The Better Semester

By Jacob Owen Sawyer

 

A new year has begun, and with it an entirely new semester. After an all-too-brief winter break, classes have inevitably started once again. Syllabi have been read and ignored, and the first samosas of a new term have been sold. While many may have mixed feelings about the start of a new semester, I am of the opinion that these new beginnings should be celebrated, simply because I believe that the winter semester is always the better one.

Hear me out. Technically, to figure out which is best, there are three semesters to compare: Fall, winter, and summer, the three chunks into which the academic year is divided at McGill (in that order). However, seeing as the vast majority of the student body does not take classes in the summer, and that the last place anybody should be during the summer is at school, I am going to disregard that semester entirely. It doesn’t count.

That leaves fall and winter semesters, which together form the conventional academic year. Admittedly, both have their merits and particularities, but in my opinion, when all things are considered, the outcome is hard to dispute.

First things first, let’s discuss the one surefire Montreal conversation starter: the weather. Obviously, there is no doubt that the weather in September and even October is more pleasant than anything we from January through April. Despite this, I would argue the weather trends over the course of the semester are just as important to consider. Although the weather in the fall starts of quite nice, the days steadily get darker and colder until the bitter, wintry climax of finals. On the other hand, the weather early in the new year can be quite intolerable, but the days only get better and brighter right up to the end. I think the comforting knowledge that the weather is always improving, rather than the dreary and depressing alternative, is preferable.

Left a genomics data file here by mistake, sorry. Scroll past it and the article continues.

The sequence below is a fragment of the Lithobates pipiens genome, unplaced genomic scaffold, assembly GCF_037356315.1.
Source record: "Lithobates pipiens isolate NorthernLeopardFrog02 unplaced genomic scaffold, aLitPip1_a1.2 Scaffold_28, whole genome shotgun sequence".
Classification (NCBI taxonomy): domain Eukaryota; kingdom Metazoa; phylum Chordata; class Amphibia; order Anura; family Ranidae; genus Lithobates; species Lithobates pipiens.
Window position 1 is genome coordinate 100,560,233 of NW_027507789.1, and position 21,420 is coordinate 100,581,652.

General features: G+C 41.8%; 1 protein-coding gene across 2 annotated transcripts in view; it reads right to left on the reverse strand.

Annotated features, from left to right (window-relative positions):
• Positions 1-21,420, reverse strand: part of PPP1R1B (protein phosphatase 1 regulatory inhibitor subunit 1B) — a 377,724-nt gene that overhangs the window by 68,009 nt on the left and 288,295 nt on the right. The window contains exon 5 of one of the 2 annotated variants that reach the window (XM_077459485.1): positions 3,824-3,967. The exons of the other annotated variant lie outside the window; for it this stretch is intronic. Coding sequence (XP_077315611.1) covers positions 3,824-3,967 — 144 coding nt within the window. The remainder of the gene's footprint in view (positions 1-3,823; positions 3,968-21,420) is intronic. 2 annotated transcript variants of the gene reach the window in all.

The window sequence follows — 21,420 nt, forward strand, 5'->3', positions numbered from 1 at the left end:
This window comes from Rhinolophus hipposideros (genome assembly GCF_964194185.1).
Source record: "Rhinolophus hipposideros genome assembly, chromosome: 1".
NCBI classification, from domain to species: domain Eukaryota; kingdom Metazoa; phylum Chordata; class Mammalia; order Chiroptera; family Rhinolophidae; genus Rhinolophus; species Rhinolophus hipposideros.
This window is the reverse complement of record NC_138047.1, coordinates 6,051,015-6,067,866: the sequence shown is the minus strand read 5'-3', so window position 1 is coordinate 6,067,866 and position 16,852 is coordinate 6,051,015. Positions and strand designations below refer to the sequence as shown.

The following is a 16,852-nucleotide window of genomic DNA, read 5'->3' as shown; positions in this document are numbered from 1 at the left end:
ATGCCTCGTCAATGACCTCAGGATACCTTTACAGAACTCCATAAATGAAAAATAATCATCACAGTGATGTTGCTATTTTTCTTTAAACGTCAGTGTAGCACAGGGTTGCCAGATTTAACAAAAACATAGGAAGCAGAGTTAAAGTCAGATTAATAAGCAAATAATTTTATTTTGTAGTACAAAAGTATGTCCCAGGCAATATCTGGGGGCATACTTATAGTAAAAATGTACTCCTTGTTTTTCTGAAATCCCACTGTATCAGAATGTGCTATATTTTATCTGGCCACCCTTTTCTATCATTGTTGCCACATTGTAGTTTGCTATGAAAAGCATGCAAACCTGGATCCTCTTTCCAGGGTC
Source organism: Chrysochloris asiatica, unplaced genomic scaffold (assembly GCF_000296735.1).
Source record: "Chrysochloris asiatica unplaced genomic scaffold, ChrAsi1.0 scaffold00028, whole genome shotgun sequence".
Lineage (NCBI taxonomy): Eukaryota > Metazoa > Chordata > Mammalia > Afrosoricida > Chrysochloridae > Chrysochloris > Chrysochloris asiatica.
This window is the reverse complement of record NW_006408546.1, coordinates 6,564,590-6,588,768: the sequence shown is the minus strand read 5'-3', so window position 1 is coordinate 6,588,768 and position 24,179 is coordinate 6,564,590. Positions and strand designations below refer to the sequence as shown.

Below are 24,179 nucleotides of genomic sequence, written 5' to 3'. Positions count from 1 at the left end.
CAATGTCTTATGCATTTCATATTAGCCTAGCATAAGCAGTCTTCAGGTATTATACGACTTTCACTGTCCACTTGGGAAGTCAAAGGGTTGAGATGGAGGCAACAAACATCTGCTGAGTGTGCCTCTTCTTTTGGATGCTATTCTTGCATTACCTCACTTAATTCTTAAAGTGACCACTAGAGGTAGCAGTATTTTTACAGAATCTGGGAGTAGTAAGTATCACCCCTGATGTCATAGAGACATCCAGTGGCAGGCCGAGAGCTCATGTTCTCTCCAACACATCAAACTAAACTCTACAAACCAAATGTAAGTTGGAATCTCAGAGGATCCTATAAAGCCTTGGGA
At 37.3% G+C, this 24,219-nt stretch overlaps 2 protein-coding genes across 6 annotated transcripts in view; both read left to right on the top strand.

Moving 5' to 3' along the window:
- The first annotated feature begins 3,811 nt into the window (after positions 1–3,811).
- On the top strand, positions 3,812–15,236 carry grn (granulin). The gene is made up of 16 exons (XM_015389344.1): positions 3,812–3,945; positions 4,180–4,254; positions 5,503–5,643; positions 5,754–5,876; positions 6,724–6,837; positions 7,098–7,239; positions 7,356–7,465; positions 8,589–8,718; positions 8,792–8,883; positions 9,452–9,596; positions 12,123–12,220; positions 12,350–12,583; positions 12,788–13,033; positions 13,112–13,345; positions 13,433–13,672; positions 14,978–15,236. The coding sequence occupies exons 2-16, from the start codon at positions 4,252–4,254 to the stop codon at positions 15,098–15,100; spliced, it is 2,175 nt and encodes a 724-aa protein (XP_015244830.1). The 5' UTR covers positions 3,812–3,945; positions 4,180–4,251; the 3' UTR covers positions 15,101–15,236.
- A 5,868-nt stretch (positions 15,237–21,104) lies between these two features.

Further, the slow progression of the fall semester may lead to the holiday season, true, but it is a holiday season contained in an insufficiently long two-week winter break. I think all students can agree that four solid months of hard work warrant a more lengthy respite than that. Before you know it, it’s right back to class. The reward for the completion of the winter semester, conversely, is the sunshine and freedom of summer.

And on the subject of holidays: well, they aren’t exactly distributed equally. In the fall, students get one day for Thanksgiving and another for Labour Day, which usually falls far too early in the year to be fully appreciated. But (for the time being), the only semester with a Reading Week is the winter, a glorious and well-deserved five days off typically split between February and March. In addition to that, the winter semester includes a generous four-day weekend for Easter, which falls just before the start of finals. Talk about a spoil of riches.

Although I believe the argument laid out here should be quite convincing, ultimately, semester preference is a matter of taste. And as of writing this, most of us have one semester to go for this year, all the same. Enjoy this frigid add-drop while it lasts. I think we can appreciate it all the more having so recently been through the hellfire of finals. Even as this semester unavoidably gets tough and the dreaded midterm season starts once again, take comfort in the fact that (arguably) the harder, worse semester is already behind you.

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